#11 – There haven’t been many No. 11s. Seth Curran wore it later in his career and became the starting point guard in 2016-17 when the Bulldogs won 21 games. Curran averaged 8.0 points per game.

#12 – Three players at this number are 1,000-point scorers. Scott Beck owns program all-time rankings of third in rebounds (781), third in assists (446), fourth in steals (207) and 11th in points (1,406). He helped steer the 2004-05 team to the national championship game and earned honorable mention All-America laurels. Travis Wischmeier notched 1,335 points and picked up honorable mention All-America accolades in 2001-02. Wischmeier was part of the 2000-01 team that reached the national tournament. Finally, Robby Thomas (2012-16) is the program’s all-time leading shot blocker with 204 career rejections. Thomas collected three All-GPAC mentions as a Bulldog.

#13 – Not worn.

#14 – Tim Schroeder’s final collegiate season came during the first year of the GPAC. He averaged 15.0 points per game and shot 43 percent from long range while running his career point total to 1,346. Schroeder was named an honorable mention All-American following the 1999-2000 campaign. Tyler Byrd (2008-12) also liked to shoot it from 3-point distance. He accumulated 1,113 points and garnered honorable mention All-America accolades in 2010-11.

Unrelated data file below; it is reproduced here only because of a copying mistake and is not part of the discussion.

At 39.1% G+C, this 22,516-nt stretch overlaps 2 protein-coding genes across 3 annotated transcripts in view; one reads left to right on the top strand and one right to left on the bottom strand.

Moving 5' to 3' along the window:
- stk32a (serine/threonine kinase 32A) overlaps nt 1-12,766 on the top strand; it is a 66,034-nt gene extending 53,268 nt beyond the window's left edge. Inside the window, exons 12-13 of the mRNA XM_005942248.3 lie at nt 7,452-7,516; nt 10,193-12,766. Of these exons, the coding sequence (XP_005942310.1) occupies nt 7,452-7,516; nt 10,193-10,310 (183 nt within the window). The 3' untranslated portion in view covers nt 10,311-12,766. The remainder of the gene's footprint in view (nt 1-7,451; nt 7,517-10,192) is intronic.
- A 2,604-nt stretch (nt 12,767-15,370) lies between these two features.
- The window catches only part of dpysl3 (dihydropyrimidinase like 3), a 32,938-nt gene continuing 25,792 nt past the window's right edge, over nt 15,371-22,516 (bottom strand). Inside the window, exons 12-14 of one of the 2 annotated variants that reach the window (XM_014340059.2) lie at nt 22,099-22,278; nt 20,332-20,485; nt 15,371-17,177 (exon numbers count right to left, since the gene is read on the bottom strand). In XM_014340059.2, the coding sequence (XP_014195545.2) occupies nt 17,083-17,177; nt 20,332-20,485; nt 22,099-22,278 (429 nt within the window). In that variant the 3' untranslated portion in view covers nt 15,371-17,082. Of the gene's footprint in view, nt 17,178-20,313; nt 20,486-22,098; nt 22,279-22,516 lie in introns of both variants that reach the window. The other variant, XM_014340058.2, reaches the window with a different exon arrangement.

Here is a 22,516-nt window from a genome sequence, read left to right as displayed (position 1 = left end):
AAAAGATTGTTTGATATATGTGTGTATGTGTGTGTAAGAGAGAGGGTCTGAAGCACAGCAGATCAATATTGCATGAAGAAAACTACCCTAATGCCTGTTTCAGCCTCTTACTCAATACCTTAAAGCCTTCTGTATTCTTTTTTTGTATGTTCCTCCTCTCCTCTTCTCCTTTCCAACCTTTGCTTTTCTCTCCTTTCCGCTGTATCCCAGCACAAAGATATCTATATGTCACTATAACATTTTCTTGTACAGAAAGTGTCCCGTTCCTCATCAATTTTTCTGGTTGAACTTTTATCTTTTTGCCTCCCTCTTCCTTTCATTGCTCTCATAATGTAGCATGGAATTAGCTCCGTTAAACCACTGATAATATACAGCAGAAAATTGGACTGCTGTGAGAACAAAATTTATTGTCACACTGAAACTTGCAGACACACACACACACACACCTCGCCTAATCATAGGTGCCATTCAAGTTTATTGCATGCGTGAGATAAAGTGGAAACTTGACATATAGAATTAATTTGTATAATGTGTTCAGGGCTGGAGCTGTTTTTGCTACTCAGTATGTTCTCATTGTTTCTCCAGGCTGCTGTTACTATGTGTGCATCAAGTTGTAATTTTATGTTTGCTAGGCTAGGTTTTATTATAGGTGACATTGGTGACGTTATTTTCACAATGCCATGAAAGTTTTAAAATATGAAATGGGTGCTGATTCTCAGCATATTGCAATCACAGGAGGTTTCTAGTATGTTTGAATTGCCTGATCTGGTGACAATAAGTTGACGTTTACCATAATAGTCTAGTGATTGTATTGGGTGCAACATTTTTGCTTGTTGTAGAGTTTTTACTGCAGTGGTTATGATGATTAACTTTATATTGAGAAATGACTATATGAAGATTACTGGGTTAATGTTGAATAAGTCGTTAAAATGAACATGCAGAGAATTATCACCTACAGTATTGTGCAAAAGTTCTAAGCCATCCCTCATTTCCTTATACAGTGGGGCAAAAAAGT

#15 – Not worn.

#20 – One of the all-time greats, Rick Dietze earned GPAC Player of the Year honors as a senior in 2003-04 when he was also chosen as a second team All-America selection. He led the 2002-03 squad to a GPAC tournament title and was named to the 2003 NAIA national tournament all-tournament team. Dietze ranks sixth on the program’s all-time list with 1,625 points. He averaged 20.6 points and 5.1 rebounds in 2003-04.

#21 – He’s the first to make 21 famous. Tanner Shuck quietly became one of the top 10 scorers in program history while serving as a consistent performer over the past four seasons. His 302 career 3-point field goals are the second most ever by a Bulldog. Shuck garnered three honorable mention All-GPAC awards and totaled 1,579 points.

#22 – Voted Team MVP of the 2000-01 squad, Derek Engelbart enjoyed a fine career that saw him tally 1,105 points. On a national qualifying squad that season, Engelbart averaged 16.1 points and shot 55 percent from the floor as a 6-foot-4 guard. Joel Haywood picked up GPAC Freshman of the Year honors in 2011-12 and totaled 1,091 career points. He ranks sixth in school history in career assists (334).